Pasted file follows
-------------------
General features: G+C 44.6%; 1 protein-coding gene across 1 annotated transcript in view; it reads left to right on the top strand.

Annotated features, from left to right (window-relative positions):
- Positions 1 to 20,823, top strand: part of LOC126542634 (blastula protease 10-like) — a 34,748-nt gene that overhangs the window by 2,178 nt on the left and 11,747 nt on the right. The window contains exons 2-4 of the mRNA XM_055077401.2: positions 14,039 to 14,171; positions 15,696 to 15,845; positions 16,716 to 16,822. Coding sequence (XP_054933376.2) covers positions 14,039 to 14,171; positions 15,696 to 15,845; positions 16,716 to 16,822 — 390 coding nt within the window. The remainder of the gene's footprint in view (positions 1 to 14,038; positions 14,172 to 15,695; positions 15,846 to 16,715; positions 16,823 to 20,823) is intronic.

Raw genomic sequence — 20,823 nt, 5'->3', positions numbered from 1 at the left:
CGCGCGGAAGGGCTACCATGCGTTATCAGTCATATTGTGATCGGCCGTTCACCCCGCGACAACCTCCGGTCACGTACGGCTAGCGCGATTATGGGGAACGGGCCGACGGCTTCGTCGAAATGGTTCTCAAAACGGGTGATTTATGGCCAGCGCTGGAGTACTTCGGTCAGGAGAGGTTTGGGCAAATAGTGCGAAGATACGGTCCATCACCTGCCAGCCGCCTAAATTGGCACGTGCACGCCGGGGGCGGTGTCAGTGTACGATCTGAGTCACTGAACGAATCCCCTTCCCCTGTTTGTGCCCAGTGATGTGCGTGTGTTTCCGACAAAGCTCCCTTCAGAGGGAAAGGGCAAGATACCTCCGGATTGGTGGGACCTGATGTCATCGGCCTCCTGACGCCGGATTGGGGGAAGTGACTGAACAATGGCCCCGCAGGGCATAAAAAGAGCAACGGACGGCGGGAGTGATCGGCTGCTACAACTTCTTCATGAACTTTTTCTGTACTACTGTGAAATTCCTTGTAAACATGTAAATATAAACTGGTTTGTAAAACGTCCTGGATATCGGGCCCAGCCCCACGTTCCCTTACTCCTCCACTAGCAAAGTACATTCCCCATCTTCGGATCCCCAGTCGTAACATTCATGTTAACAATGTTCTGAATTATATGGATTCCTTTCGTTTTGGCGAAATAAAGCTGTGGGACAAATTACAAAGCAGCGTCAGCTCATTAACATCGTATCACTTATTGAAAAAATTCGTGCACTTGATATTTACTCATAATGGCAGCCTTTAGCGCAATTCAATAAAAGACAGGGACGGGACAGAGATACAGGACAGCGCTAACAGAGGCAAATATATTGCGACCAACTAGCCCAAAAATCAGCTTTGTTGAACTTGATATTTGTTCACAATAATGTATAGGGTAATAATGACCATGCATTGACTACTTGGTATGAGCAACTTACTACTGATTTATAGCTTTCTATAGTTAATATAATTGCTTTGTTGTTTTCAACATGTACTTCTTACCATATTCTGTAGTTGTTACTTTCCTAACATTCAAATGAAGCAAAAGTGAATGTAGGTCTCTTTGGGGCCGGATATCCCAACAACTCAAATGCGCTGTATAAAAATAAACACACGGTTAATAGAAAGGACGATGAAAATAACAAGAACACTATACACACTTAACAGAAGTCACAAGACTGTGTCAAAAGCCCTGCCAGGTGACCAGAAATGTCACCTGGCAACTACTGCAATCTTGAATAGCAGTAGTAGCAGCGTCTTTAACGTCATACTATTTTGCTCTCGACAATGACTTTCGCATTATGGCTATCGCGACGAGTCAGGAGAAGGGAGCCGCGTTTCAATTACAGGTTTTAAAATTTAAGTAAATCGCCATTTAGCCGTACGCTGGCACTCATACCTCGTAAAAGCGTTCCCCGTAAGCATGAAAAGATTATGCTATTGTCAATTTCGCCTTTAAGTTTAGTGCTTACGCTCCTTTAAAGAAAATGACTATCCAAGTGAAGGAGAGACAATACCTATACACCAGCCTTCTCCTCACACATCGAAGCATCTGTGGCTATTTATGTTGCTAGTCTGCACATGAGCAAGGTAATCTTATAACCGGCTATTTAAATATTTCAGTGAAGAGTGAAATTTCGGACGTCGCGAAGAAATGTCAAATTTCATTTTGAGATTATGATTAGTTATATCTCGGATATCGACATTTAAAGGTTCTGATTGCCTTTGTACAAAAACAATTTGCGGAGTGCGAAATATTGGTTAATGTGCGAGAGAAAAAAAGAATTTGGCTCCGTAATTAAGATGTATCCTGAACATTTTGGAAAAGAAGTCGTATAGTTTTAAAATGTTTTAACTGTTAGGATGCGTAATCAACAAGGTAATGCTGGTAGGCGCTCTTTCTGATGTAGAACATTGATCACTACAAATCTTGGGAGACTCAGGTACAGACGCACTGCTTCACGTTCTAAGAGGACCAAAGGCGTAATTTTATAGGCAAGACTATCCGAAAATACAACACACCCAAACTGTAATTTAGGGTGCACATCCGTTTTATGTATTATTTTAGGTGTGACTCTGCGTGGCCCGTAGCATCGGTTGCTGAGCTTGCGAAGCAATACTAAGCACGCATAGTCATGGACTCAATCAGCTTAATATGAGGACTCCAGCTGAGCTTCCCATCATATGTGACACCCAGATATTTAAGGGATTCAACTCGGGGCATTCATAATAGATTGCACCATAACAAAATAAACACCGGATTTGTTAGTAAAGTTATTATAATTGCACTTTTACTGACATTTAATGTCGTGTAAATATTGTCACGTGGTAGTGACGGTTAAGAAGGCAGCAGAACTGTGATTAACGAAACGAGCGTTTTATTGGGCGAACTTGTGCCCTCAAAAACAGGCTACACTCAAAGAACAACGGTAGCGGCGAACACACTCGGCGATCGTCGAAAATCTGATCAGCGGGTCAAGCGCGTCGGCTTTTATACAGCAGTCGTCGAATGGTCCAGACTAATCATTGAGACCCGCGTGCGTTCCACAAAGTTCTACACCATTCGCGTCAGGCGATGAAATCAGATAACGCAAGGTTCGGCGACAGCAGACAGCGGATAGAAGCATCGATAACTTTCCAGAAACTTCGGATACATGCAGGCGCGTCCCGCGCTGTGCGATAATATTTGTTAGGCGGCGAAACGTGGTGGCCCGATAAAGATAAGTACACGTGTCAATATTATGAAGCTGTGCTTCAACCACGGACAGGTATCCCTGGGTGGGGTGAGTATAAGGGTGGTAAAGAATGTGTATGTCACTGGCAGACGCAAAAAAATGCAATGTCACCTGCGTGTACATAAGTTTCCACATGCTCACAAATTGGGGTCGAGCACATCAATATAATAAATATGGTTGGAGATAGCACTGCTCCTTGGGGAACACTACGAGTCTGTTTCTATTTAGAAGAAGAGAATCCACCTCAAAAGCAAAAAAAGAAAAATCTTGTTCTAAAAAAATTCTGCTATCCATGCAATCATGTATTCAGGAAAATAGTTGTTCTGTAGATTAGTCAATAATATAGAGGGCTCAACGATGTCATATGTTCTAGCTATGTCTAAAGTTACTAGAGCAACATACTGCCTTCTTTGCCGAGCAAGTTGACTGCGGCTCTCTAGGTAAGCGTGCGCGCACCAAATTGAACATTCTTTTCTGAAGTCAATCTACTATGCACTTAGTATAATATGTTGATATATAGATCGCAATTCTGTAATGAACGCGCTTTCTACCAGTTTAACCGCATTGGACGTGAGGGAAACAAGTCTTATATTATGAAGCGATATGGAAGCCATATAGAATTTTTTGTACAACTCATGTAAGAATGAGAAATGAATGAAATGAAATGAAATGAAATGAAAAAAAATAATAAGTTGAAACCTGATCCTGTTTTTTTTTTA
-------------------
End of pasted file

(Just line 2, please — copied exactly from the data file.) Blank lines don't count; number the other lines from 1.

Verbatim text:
Annotated features, from left to right (window-relative positions):